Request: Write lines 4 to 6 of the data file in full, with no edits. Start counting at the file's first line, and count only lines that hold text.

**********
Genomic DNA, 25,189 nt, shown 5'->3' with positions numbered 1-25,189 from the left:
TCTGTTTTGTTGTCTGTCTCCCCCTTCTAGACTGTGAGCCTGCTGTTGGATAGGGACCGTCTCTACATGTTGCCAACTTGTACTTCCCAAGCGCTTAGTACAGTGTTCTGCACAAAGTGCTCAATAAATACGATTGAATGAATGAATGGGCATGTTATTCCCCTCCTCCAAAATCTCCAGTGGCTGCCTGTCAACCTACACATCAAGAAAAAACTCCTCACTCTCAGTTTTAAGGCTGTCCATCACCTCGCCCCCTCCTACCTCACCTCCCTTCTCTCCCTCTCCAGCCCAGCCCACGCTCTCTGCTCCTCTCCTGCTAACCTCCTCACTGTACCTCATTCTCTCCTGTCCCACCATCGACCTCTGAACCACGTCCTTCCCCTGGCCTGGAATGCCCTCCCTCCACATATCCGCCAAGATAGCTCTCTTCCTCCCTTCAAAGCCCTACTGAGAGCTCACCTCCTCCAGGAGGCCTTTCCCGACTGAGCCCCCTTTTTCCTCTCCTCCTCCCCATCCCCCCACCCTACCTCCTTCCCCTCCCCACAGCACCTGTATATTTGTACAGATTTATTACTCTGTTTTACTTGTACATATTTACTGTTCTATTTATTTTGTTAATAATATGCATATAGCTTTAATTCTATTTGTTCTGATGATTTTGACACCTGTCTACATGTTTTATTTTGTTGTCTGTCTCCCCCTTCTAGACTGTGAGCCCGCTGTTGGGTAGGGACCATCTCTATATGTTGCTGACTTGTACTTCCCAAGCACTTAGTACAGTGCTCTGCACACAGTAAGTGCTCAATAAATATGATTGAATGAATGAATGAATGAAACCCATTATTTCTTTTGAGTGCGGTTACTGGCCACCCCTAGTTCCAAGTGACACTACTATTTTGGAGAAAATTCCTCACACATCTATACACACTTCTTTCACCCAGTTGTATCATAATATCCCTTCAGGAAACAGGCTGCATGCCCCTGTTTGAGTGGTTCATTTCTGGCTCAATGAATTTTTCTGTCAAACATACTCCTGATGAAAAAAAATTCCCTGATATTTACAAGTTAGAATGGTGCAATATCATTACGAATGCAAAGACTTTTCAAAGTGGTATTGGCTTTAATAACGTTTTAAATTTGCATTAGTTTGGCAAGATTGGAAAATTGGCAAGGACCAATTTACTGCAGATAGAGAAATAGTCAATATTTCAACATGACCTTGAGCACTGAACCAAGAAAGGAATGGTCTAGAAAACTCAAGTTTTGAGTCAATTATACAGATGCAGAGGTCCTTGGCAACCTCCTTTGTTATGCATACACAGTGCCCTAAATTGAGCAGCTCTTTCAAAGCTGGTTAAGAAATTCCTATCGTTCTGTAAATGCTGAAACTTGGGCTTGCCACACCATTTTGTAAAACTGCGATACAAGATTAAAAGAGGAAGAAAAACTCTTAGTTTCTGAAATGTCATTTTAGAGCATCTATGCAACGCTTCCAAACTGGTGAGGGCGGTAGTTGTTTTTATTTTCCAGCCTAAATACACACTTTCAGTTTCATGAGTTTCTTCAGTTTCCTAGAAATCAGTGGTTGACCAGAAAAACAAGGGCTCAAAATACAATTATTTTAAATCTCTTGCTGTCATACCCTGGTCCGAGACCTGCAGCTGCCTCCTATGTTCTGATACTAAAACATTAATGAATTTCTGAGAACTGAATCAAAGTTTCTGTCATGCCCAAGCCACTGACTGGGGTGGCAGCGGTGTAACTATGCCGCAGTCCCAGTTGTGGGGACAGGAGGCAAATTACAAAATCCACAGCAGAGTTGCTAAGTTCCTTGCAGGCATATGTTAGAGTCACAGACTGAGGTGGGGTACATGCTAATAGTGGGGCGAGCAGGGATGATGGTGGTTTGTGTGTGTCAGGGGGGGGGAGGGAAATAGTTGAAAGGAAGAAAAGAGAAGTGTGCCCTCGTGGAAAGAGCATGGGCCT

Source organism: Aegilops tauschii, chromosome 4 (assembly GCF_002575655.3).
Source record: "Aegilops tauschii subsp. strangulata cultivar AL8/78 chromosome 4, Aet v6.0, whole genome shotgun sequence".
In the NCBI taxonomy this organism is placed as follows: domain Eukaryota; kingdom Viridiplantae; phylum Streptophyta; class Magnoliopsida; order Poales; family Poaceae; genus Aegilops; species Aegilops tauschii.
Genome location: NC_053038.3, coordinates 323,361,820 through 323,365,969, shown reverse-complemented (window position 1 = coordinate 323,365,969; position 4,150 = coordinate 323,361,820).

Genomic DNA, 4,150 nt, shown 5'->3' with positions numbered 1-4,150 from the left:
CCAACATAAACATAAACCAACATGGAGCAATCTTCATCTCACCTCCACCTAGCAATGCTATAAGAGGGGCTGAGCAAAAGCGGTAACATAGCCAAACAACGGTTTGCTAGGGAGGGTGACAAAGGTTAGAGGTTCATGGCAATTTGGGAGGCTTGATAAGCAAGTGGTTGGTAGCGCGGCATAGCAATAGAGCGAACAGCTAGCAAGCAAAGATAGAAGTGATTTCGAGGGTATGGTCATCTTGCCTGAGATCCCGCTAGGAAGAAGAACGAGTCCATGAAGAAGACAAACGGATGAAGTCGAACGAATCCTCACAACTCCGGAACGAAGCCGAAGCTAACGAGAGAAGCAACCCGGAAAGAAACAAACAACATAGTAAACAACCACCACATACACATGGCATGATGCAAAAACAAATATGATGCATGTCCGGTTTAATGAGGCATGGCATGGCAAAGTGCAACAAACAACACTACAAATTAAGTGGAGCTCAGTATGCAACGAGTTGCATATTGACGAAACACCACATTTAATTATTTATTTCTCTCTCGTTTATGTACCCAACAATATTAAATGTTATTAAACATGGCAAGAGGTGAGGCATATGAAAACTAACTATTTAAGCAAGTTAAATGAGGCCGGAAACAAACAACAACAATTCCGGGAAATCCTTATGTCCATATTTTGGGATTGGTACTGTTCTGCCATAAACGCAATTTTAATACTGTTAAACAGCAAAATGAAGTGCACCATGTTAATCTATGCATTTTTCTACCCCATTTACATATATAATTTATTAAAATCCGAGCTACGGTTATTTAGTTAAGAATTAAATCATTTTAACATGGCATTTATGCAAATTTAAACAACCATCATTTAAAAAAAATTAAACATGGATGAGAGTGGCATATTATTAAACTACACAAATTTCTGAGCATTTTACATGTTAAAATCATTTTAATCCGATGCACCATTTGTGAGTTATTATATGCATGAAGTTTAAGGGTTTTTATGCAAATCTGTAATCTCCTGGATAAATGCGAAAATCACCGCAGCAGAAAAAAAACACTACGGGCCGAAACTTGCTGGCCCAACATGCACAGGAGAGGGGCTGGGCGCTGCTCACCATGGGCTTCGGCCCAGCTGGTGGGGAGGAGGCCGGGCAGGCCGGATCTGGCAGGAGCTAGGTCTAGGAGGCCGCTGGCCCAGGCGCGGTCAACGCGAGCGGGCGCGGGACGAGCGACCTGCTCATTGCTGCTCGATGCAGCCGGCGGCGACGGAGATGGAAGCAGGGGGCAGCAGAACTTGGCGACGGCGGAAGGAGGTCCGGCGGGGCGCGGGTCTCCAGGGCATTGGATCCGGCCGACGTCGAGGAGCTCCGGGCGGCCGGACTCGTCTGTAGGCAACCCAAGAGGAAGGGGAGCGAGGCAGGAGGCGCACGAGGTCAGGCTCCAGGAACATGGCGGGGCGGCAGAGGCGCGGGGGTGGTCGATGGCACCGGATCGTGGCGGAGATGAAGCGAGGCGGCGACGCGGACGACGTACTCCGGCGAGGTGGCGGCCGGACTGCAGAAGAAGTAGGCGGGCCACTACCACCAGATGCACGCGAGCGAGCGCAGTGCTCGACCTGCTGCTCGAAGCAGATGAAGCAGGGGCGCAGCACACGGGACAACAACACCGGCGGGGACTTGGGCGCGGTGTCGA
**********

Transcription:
Source record: "Aegilops tauschii subsp. strangulata cultivar AL8/78 chromosome 4, Aet v6.0, whole genome shotgun sequence".
In the NCBI taxonomy this organism is placed as follows: domain Eukaryota; kingdom Viridiplantae; phylum Streptophyta; class Magnoliopsida; order Poales; family Poaceae; genus Aegilops; species Aegilops tauschii.
Genome location: NC_053038.3, coordinates 323,361,820 through 323,365,969, shown reverse-complemented (window position 1 = coordinate 323,365,969; position 4,150 = coordinate 323,361,820).